“After a very long, four-year battle, the doctors couldn’t explain how, but our dad was pulling through,” Tobin recalls. “It was the amazing call on St. Joseph’s feast day in 1964. Our mom told us that our dad was finally coming home.”

His wife cried tears of joy. His children danced and clapped. And in the years to come, Francis Hammans kept his promise to dedicate his life even more to his family, his parish and his Indianapolis community.

A family legacy and another gift

“For the next 34 years, our dad was able to return to a full life, having two more children, 44 years of marriage and days filled with serving our Lord,” Tobin says.

At first, he did it by helping people whenever he could. Even though his family was on a shoestring budget after his recovery, he reached into the refrigerator for milk or bread whenever he learned that another family needed it.

Then, in 1968, he helped to start a food pantry for the poor at Holy Cross Parish. That effort led to making special food baskets for families in need at Thanksgiving and Christmas. Several hundred people lined up to take home grocery bags filled with turkey rolls, potatoes, corn, green beans, pies and bread. Cookies and candy canes topped off the bounty.

It became a 48-year holiday tradition involving as many as 500 volunteers and several generations of the Hammans family, a tradition that the family continued for about 20 years after Francis died in 1998.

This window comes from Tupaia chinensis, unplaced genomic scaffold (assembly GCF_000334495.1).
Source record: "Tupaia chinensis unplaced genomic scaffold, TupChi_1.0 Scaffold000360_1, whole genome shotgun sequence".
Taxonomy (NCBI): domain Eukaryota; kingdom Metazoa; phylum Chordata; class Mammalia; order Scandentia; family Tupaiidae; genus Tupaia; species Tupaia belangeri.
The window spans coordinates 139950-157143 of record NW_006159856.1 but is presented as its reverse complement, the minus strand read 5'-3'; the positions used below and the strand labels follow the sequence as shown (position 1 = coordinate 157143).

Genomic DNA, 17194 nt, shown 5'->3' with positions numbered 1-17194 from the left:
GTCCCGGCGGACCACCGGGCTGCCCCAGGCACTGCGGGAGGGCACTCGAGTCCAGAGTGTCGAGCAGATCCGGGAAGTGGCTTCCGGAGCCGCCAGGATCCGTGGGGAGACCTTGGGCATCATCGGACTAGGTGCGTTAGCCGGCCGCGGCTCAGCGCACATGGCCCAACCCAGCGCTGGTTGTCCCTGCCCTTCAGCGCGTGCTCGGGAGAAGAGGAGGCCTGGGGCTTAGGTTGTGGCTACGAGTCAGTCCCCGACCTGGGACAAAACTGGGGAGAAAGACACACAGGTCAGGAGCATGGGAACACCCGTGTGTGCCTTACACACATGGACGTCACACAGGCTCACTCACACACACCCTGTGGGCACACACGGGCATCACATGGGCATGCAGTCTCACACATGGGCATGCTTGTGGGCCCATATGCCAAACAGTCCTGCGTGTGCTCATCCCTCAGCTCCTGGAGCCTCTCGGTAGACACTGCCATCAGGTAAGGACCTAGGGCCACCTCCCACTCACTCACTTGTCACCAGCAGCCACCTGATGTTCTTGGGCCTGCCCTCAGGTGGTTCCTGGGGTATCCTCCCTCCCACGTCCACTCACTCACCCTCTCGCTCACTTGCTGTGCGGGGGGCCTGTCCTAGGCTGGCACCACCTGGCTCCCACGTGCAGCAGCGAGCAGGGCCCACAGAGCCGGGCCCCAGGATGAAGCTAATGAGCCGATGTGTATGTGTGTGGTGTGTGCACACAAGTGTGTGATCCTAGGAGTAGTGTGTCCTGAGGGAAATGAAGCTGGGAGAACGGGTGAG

Seventeen years later, there would be another defining moment for the family. It happened on March 19, 2015.

“We had an early morning text that day from our sister-in-law Kellie, wishing us all a ‘happy St. Joseph’s feast day’ before we began our day,” recalls Tobin, a member of

St. Roch Parish in Indianapolis. “It was a day we celebrated and remembered every year for the miracle of our dad returning to us.

“Later that morning, I received a phone call from St. Paul Hermitage saying that our mom was unexpectedly declining very rapidly, and that we should come to the Hermitage as soon as possible. On my drive over from work, I kept thinking and praying that nothing bad would happen on St. Joseph’s feast day.

“Later, I realized this was yet another gift as Mom began her journey to heaven that day. She took her last breath two days later, and then she joined our heavenly Father and our dad.”

A continuing bond to a special saint

All these memories rushed back to Tobin when she recently came across the handmade card that everyone in the family had signed for Francis on March 19, 1994—to mark the 30th anniversary of his recovery.

She thought about the faith of her parents.

She thought about the love they had for each other and their family—which has now grown to more than 100 members, counting children, spouses, grandchildren and great-grandchildren.

She thought about their connections to St. Joseph and how her father seemed to follow that saint’s example of faithfulness to God, dignity as a worker, and love and devotion as a spouse and a parent.

It’s all part of the bond that continues for their family, Tobin says.

“Our family will always reflect, remember and honor our miracles that happened on St. Joseph’s feast day with the love, respect, faith and devotion our parents gave to each other—and to each of us.” †